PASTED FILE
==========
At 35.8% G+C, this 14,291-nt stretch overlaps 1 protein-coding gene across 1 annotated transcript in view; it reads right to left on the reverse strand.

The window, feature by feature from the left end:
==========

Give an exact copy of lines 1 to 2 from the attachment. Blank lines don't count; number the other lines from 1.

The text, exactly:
At 35.8% G+C, this 14,291-nt stretch overlaps 1 protein-coding gene across 1 annotated transcript in view; it reads right to left on the reverse strand.

The window, feature by feature from the left end: